In an effort to boost climate innovation, the U.S. Patent and Trademark Office has launched a new pilot program that will incentivize innovators to bring more climate solutions to the world and accelerate the approval process for climate technologies. (Protocol)
The House Committee on Science, Space and Technology is pushing for stricter monitoring of industrial emissions after a new report revealed that domestic oil and gas companies are grossly underreporting their methane emissions. (The Washington Post)

Life as We Know It
School closures due to extreme heat are becoming increasingly common across the U.S., with 36,000 schools nationwide in need of new cooling and ventilation systems, a problem that is particularly acute in low-income school districts. (The Washington Post)

American farmers are diversifying their tactics in hopes of long-term sustainability by planting cover grains and crops that can potentially provide soil protection and help retain water in the face of increasing heat and drought. (Axios)
California-based scientists at the US Geological Survey have begun utilizing historical knowledge from Indigenous communities to identify appropriate land-use policies to reduce wildfires and create healthy forests across the state. (Nature)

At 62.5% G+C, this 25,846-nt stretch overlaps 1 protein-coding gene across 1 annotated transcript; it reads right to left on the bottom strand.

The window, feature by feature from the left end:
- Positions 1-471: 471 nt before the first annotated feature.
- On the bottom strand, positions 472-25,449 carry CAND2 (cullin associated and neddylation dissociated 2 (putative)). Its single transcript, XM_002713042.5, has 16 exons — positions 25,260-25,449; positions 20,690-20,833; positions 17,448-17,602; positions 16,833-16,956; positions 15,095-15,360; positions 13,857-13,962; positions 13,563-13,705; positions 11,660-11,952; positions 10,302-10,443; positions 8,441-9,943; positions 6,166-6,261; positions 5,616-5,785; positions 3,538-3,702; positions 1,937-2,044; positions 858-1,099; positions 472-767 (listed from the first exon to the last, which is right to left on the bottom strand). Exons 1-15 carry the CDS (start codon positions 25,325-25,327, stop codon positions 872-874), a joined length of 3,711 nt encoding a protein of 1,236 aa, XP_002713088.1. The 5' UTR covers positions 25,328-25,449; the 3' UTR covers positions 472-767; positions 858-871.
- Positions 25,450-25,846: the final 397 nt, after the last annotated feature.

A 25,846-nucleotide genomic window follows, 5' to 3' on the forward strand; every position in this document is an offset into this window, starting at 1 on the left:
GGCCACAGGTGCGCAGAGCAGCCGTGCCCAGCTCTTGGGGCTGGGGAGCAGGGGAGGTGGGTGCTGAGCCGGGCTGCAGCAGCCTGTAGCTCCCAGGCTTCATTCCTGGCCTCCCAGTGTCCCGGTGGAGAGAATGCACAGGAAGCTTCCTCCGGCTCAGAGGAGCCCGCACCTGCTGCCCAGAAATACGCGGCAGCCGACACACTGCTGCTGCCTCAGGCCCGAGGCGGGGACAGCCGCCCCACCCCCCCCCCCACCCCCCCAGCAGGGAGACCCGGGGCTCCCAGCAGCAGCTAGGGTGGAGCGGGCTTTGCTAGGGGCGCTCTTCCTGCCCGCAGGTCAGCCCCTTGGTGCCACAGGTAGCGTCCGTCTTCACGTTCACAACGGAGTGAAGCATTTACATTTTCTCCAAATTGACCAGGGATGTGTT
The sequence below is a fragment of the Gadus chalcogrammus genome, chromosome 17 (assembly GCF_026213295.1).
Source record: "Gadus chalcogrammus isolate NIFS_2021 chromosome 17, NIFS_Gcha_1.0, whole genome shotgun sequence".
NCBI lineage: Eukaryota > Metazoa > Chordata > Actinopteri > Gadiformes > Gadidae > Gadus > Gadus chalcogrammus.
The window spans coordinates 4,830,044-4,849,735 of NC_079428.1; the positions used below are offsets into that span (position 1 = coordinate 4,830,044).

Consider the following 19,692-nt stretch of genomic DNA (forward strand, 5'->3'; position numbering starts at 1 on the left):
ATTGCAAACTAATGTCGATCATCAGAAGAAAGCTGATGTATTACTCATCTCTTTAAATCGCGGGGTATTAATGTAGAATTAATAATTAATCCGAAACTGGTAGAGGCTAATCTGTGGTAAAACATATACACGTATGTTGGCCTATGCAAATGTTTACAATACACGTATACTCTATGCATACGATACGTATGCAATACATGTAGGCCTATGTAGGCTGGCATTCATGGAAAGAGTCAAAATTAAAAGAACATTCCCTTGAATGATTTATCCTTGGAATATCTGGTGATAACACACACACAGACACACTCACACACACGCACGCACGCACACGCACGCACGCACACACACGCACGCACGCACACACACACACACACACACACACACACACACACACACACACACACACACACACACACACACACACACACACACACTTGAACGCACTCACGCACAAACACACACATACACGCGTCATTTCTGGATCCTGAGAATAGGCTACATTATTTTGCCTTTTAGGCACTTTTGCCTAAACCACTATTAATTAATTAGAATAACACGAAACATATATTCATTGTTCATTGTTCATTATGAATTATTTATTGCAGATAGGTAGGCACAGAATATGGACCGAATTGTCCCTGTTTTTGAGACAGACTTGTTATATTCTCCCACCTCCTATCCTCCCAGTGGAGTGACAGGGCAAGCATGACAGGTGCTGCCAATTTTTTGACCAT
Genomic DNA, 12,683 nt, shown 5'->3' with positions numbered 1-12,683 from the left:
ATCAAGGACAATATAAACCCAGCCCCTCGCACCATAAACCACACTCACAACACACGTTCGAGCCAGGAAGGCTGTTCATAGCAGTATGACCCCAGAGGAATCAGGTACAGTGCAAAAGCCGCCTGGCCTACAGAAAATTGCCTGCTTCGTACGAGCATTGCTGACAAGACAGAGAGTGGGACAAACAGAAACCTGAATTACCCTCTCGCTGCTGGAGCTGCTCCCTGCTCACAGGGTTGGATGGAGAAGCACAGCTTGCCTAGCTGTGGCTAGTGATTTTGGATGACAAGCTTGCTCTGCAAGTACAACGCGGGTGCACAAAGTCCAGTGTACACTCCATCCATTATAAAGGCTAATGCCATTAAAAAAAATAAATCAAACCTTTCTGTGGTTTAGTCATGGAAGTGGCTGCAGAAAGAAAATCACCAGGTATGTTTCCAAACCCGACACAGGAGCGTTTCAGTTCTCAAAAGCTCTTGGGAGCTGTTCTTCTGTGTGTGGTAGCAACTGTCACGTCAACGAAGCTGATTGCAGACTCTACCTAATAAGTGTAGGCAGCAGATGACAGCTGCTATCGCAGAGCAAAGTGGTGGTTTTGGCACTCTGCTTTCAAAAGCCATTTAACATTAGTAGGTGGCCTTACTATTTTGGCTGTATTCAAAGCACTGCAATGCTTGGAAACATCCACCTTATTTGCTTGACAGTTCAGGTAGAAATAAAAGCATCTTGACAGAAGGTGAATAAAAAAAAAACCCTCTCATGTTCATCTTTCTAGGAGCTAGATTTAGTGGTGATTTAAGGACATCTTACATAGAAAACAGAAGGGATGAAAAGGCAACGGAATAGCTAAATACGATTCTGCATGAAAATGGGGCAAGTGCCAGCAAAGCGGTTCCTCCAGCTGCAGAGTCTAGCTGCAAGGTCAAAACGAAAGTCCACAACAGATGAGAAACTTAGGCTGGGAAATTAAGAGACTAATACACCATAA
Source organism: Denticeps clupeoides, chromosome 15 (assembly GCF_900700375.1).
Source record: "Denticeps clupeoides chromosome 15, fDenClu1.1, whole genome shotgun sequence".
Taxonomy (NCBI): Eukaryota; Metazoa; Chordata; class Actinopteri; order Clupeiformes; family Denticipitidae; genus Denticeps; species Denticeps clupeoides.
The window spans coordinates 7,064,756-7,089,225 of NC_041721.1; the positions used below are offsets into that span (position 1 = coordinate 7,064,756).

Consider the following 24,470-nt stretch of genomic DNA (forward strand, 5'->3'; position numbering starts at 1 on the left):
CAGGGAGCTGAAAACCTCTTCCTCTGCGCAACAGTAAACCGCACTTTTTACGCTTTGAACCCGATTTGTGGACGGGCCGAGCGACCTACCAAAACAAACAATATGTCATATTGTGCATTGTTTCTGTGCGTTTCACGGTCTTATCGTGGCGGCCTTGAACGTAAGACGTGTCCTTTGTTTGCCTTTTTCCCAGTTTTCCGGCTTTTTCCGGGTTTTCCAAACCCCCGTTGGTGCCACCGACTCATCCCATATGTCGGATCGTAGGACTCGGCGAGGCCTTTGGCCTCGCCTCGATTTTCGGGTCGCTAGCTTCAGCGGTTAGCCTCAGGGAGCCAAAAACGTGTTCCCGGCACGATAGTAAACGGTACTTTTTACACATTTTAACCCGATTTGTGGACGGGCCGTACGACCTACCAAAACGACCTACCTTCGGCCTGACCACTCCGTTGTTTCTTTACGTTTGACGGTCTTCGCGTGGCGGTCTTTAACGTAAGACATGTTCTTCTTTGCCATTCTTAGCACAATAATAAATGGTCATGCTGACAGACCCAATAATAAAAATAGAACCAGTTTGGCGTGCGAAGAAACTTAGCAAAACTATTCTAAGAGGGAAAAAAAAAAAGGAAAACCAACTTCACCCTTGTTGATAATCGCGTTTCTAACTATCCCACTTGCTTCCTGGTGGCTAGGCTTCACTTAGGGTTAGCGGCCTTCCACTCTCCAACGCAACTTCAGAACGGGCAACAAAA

Did you know that floods and storms displaced 28.6 million people from their homes in 2020? Visit the Internal Displacement Monitor Centre's global database to see where humans are most at risk.

"The saddest aspect of life right now is that science gathers knowledge faster than society gathers wisdom."

- Isaac Asimov
The GMMB Climate, Health & Equity Brief would not be possible without the contributions of the larger GMMB California team—Elke Cortes, Devin Della Maggiora, Sharde Olabanji and Stefana Simonetto. Feedback on the Brief is welcome and encouraged and should be sent to
Have feedback on this issue? Email us.
You signed up for the Climate, Health & Equity Brief, GMMB’s take on the week’s news on the current impacts of climate change.
Click here to unsubscribe from this list.

Our mailing address is:

Copyright © 2022 GMMB, All rights reserved.